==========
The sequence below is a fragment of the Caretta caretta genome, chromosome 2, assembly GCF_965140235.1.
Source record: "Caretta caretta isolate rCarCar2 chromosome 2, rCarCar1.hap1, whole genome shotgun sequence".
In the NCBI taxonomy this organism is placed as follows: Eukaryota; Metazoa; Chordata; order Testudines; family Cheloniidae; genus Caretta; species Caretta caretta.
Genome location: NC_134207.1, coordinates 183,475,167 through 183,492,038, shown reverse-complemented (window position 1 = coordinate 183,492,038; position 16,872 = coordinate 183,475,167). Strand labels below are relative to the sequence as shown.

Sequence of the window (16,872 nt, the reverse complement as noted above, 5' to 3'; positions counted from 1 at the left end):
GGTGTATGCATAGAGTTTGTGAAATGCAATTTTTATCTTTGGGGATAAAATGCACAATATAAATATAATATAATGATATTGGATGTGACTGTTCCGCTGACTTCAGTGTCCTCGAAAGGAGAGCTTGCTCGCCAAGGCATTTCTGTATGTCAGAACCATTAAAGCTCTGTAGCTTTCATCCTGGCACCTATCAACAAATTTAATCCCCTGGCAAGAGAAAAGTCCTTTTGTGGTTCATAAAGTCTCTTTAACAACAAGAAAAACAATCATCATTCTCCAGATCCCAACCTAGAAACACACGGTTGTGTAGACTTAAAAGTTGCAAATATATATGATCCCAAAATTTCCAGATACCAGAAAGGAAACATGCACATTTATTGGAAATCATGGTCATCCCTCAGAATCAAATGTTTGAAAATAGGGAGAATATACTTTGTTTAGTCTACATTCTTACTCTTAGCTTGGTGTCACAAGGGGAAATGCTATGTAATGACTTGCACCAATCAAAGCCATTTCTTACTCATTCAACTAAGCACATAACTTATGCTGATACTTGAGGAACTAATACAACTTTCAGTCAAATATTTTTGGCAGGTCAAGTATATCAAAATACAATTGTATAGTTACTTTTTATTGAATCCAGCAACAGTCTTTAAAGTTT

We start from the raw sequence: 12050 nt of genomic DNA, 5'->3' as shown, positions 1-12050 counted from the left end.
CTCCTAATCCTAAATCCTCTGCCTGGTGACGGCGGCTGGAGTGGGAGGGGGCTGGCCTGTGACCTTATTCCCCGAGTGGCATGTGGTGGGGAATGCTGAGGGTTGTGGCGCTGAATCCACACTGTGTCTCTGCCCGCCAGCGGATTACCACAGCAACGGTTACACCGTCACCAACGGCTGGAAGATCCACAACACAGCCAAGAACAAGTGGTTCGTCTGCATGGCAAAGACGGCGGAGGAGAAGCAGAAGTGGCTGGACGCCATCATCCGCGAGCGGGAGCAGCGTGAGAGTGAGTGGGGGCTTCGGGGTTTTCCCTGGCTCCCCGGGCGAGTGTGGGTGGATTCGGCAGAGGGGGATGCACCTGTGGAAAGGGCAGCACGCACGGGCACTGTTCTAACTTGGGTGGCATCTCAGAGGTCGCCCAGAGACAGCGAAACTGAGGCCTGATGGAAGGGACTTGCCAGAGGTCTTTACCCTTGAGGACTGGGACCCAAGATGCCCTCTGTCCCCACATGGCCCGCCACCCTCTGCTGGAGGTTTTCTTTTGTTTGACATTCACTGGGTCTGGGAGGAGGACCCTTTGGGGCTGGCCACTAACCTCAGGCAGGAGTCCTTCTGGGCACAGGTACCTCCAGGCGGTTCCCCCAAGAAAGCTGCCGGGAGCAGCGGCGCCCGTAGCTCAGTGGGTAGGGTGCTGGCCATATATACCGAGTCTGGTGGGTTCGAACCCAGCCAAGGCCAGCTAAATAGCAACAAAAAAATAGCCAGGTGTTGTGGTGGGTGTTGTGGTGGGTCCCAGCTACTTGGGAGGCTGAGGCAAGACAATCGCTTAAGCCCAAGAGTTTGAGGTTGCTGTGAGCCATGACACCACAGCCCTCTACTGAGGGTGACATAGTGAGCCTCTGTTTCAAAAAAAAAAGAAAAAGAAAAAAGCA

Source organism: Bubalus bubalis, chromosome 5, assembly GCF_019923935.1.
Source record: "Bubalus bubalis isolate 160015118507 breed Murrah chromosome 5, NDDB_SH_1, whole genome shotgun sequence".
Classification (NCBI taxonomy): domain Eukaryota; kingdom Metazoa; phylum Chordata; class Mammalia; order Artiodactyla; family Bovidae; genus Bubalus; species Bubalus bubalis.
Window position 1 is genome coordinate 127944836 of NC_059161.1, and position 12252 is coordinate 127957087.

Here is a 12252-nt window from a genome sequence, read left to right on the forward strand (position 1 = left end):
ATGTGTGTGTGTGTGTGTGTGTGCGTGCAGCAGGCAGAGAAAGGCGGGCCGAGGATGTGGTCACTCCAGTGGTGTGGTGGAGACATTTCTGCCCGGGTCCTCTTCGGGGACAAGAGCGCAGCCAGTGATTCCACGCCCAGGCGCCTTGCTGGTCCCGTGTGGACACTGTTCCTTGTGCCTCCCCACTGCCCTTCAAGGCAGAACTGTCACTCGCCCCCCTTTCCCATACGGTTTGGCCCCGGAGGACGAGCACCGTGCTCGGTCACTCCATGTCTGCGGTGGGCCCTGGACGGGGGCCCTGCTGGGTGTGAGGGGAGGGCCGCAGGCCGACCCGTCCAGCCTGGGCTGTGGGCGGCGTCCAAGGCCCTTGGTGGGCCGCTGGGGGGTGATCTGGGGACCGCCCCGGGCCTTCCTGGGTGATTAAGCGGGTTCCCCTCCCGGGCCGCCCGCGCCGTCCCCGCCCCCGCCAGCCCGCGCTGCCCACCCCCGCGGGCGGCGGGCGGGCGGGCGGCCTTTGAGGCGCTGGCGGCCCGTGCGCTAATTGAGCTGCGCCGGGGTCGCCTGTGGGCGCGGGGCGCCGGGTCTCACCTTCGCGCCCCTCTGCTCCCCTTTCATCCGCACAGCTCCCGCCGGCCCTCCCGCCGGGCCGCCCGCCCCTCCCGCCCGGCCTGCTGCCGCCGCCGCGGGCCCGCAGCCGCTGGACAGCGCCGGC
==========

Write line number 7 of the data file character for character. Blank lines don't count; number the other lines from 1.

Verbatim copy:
We start from the raw sequence: 12050 nt of genomic DNA, 5'->3' as shown, positions 1-12050 counted from the left end.